Radio AM to FM: June 11, 2004
To borrow a line from an old Ford advertising campaign, if you haven't listened to KBIG lately, you haven't listened to KBIG.
After years of playing second fiddle to KOST both in programming and in the ratings, management seems to have finally woken up to the fact that L.A.'s most powerful FM signal is a chronic underperformer.
The first sign of life was the shifting of music away from the "we're slightly more upbeat than sappy sister-station KOST ... but only slightly" direction the station has tried for the past four years to a new "you might just be surprised what comes next" feel. Not perfect, mind you -- they still play David Bowie's Modern Love, for example -- but I have to admit I had to check the dial when I heard Outkast come through the speakers.
Next came the realization that morning man Charlie Tuna is a valuable resource, and allowed him to use his last name. Tuna is a Los Angeles institution, starting at KHJ in 1967 and working his way through numerous stations including Ten-Q, KHTZ, KRLA, and KLAC. His only bad on-air experience was when he was paired with Dean Goss on whatever KCBS-FM was calling itself at the time ... neither one knew when to stop talking. Other than that short stint, Tuna has always been a class act. Even after his long tenure, he is one of the area's more entertaining personalities.
This week the station went one step further and let Tuna's sidekick Leigh Ann Adams go. While the reasons are unclear, it definitely gives the morning show even more Tuna for breakfast.
Where KBIG falls is where most contemporary stations fall: production. Coming out of a commercial set, for example, I heard a recorded image stating, "Thanks for listening to LA's upbeat listen-at-work station, KBIG 104." Very cluttered and extremely unnecessary. If you really are something, you don't have to announce it. Instead, they should have run a clean simple shotgun jingle stating "K-BIG 104" and gotten right to the music. It would have made the station sound tight and upbeat ... exactly what it pretends to be. KFI circa 1984 would be a good place for management to compare.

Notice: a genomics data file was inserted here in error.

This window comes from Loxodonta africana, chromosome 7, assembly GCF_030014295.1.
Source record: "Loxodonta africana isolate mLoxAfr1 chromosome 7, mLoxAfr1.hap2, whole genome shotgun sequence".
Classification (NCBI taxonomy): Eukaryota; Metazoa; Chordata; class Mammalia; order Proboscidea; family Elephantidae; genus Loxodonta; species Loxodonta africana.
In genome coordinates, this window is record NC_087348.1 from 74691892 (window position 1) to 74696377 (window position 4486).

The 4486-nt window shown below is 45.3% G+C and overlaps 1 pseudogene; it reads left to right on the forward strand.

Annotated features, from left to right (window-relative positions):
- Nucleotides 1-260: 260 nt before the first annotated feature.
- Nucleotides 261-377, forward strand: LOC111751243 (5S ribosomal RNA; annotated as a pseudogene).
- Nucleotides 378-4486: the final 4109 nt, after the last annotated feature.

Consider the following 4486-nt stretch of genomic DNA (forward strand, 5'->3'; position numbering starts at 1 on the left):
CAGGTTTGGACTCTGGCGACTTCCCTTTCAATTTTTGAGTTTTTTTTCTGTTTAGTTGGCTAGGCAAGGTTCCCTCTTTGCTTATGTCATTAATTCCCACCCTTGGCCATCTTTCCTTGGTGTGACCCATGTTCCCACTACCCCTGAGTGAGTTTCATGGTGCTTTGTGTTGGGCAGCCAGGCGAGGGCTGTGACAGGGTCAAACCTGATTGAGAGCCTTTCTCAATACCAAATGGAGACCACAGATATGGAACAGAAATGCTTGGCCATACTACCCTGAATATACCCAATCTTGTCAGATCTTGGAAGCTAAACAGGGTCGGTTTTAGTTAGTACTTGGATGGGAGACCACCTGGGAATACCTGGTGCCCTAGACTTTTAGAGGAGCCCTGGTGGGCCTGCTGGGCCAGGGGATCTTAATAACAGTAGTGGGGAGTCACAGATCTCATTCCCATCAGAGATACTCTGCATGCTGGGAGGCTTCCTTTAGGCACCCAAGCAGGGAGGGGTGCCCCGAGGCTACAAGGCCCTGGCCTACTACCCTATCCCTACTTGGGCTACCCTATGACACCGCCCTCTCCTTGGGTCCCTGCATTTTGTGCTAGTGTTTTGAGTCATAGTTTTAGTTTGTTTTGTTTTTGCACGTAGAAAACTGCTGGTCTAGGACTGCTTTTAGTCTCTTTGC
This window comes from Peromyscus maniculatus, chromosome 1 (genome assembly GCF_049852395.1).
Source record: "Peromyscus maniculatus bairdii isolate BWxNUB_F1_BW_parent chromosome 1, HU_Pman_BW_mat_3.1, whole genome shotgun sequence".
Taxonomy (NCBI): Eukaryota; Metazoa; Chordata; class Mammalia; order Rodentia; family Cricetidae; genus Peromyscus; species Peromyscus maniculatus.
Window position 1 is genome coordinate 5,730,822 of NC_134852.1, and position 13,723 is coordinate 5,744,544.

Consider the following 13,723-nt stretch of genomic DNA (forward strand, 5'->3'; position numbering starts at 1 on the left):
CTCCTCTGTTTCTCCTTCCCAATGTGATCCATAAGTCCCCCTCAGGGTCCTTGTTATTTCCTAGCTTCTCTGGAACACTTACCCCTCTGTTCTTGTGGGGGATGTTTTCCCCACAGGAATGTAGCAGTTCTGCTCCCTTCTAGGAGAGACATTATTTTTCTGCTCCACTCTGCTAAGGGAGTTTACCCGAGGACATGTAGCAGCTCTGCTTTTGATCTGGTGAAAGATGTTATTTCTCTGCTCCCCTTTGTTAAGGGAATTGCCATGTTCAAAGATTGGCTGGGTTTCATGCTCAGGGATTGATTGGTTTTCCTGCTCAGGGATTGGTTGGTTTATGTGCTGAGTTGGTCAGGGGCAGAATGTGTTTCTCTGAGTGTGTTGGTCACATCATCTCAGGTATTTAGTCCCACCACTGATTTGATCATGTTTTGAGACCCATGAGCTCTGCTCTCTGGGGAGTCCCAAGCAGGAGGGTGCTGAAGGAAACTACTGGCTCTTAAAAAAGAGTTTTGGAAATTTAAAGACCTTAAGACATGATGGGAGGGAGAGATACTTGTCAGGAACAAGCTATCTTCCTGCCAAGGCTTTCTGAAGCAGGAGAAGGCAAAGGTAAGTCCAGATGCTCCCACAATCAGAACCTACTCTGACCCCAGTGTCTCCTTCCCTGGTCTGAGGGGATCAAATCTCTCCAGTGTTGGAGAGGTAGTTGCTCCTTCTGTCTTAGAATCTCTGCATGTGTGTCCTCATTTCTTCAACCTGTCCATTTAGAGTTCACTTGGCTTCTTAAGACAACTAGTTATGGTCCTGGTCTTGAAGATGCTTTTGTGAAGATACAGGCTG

Of course today's programmers are amazingly lame and don't understand or appreciate a good jingle package, so my guess is that KBIG will stick with clutter ... and continue to sound way too much like sister stations KOST, KYSR and KIIS-FM.
On the whole, though, the changes are positive. With some additional fine-tuning KBIG could become the modern version of KIIS-FM during their dominant era of the 1980s.
I'm not really sure how the station will broadcast audio versions of scantally-clad ladies, but Sirius has announced that Maxim Radio will debut on the satellite service this Fall. The station will purportedly air music, conversation and information in a style that matches that of the magazine. Should be interesting.
Copyright © 2004 Richard Wagoner and The Copley Press.
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